Jy blaai in die argief vir 2010 Oktober.

#16 Someone came knocking – Shaida Ali

Oktober 29, 2010 in Sonder kategorie

Some one came knocking
    At my wee, small door;
Some one came knocking,
    I’m sure – sure – sure;
I listened, I opened,
    I looked to left and right,
But naught there was a-stirring
    In the still dark night;
Only the busy beetle
    Tap-tapping in the wall,
Only from the forest
    The screech-owl’s call,
Only the cricket whistling
    While the dewdrops fall,
So I know not who came knocking,
At all, at all, at all.

– Walter de la Mare (source)

My mother memorised this poem during her first year at school. A lifetime later, when I was little, she’d recite it to me during the day as she completed domestic chores distractedly and sewed exquisite creations on an elderly black Singer, with zeal. Her performance of “Some One”, her repetition and rhythm always elicited goosebumps of delight.

During my childhood my mother never read to me. She’d been brought up to believe women who read were avoiding household tasks. Reading was an extravagance. Writing, by extension, was an unimaginable transgression. Instead, my mother told me the kinds of short stories I love to read today. Her stories allowed me to be, as Arja Salafranca wrote, “transported briefly to a place”.

I preserve intimate memories of her grandmothers, both long dead before I was born. I’m familiar with their foibles – their predilections for sinful cigarettes or perfectly laundered crackling bed linen bleached by the sun and embroidered, beribboned, well-ironed, white nightgowns.

I wove the images from my mother’s tales (enhanced by my annoying imagination) into a precious word-quilt, a gudri, heavy with warm layers of vibrant stories.

I am my seven-year-old mother, escaping abuse at the hands of the corner chemist. I am her eyes watching him as he begins to shut the shop’s door. I am the voice in her ear urging her to run. I am the feet on which she flies home.

I am her beautiful widowed aunt who chooses her second husband unwisely and grows slovenly to avoid his attentions.

I am my generous and gifted granny exiled to a foreign land and culture for two decades by a jealous, philanderer husband.

My mother attaches no significance to her stories; to her they are without value. She’s amazed that anyone would want to read books about Muslim women in general, and in particular about Muslim women in Cape Town. She asks me if my next book is about Muslims. I nod my assent. She gives me the kind of look she’d offer the family cat if she found him scoffing a mouse with a silver fork.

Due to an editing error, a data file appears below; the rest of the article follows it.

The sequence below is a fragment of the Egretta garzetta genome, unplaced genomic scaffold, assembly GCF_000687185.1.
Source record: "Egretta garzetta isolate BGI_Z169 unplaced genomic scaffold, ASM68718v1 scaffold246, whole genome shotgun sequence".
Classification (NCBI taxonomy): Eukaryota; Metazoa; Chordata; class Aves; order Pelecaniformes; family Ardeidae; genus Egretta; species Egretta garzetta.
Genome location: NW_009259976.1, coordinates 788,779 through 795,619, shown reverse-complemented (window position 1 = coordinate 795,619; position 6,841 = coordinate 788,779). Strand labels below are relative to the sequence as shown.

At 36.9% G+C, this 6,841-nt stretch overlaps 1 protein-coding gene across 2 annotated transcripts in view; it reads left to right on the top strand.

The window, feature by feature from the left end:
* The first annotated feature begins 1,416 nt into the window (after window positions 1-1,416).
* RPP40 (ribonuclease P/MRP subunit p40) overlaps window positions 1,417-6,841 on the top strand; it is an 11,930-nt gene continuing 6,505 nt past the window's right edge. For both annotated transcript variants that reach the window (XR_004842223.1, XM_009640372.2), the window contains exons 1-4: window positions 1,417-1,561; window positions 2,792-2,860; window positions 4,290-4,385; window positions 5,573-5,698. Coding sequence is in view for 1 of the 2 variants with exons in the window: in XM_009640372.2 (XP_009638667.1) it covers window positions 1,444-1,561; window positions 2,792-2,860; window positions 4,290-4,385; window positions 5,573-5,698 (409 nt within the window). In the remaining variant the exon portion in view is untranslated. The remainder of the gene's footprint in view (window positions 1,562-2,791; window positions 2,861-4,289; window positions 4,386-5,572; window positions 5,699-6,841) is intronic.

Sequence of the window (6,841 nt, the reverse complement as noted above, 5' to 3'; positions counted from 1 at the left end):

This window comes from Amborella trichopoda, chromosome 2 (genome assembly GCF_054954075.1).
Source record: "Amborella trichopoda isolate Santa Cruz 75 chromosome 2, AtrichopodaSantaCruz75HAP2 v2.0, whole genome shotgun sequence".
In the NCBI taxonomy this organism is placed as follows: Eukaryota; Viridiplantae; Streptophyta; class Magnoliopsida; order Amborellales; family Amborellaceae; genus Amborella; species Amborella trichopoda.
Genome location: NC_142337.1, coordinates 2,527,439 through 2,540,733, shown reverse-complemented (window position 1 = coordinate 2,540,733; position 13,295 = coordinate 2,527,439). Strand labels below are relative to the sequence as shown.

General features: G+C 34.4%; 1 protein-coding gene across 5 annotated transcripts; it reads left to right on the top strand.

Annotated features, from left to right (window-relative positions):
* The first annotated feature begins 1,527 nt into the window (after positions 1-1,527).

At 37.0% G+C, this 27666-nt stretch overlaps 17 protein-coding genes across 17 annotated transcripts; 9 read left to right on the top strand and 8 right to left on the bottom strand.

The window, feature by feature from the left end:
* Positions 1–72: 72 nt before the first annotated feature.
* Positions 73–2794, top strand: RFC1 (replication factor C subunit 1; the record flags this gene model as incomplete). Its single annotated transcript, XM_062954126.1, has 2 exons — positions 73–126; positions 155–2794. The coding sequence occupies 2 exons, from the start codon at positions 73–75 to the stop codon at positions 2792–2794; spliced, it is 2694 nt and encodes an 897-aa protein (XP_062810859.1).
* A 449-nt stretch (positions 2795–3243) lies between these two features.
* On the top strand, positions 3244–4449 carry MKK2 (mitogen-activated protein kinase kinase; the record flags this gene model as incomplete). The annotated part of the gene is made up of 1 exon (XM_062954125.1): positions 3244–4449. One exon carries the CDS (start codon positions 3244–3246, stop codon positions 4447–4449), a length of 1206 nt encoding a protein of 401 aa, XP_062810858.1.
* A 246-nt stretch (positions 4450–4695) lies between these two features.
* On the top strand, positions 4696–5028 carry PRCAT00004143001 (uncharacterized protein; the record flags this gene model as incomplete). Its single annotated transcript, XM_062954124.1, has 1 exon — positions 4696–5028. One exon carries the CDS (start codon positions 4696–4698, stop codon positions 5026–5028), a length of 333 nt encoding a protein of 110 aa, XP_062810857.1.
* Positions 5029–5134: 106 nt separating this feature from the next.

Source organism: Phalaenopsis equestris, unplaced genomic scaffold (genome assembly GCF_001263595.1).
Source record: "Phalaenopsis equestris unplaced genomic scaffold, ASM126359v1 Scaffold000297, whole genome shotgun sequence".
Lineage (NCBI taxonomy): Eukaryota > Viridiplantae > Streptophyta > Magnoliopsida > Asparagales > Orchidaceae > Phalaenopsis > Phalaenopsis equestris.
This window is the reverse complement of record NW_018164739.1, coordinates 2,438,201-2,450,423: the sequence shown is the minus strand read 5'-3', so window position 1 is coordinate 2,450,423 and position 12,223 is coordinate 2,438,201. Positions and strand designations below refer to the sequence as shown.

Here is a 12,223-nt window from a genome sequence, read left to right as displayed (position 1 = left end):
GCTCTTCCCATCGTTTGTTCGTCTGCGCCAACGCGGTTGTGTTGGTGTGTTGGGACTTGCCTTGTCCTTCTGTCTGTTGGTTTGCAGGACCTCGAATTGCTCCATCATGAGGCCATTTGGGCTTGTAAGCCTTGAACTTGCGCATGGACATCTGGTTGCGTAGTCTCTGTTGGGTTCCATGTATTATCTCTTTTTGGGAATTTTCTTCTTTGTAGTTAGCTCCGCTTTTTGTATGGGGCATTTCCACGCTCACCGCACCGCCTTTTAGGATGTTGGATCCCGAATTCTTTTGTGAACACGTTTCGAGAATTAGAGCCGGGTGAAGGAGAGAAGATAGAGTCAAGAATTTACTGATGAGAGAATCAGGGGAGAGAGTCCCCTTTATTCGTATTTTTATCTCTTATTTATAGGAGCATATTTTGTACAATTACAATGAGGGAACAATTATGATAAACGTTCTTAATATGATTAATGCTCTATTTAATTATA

Ingrid Andersen wrote: “While my studies broadened my understanding, they narrowed me as a writer. (…) [I]t took the study of literary criticism to silence me.” Like Andersen, I was similarly burdened and I carried the additional weight of my mother’s belief that her tales, our stories, were without value.

Then “Some one came knocking” and “I listened, I opened”. That someone was Anne Schuster, a facilitator of writing workshops for women (www.anneschuster.co.za).

Colleen Higgs wrote that she “chose to be a publisher, to make a space for the voices of women”. Anne Schuster makes that space for women writers. She does this calmly, without fuss, sans fanfare.

“Women often have to snatch time and write in the cracks of their lives …”
– Anne Schuster

However, at my first writing practice in a group called the Monthlies, I was uneasy. I was in the city of my birth, it was the 21st century, but I felt foreign, particularly when another participant, a local white woman, asked me what my nationality was. I gulped my coffee (Anne always provides excellent coffee) and focused my alien-self on Anne.

She began the class with a writing prompt. She told us to free-write, without pause, for ten minutes. She set her timepiece, a clockwork egg timer. Ten minutes sounded like an eternity. But. I wrote. We wrote.

“Something indescribable happens when women write together …”
– Anne Schuster

We wrote. Without lifting our pens from the page. We wrote. Without self-conscious analysis. We wrote. Without searching for heady synonyms. We wrote.

We did not weigh our words as though they were out-of-season strawberries. We wrote. We did not hold up our words to the light to check for thumb prints. We wrote. We did not examine our words for bruises. We wrote. I wrote. My fingers fled over the page. I felt the same tingles of joy that reading brought, a lightening of spirit.

“In writing with others, without pretension, without competition and without trying to impress, there is an extraordinary connection of creative energies.”
– Anne Schuster

The alarm on Anne’s timer brought us back from our separate journeys. In her gentle voice she told us to underline, using the lurid kokis scattered on our desks, the words or phrases we liked. I found her suggestion startling. Although I’d loved writing in the allotted time, why did she imagine I’d be fond of the scribbles I’d spread across the page? Besides, school had taught me that errors were underlined. Not words you chose to cherish.

Still, along with the other women in the class, I highlighted a word here, a phrase there – in bright purples, pinks and oranges. Those words and phrases became prompts for all of us to write further. Our words took us on voyages to distant worlds. We’ve written short stories, poems, novels, memoirs.

(For a list of Anne’s “graduates”, click here.)

There are other Someones knocking on my door. They’re light and gloomy, they’re funny and twisted. They’re the untold stories, both true and imagined, of my mother and other women like her, like me, like us.

They want to be written. They want to be read.

#15 Sustaining creativity – Chris Marnewick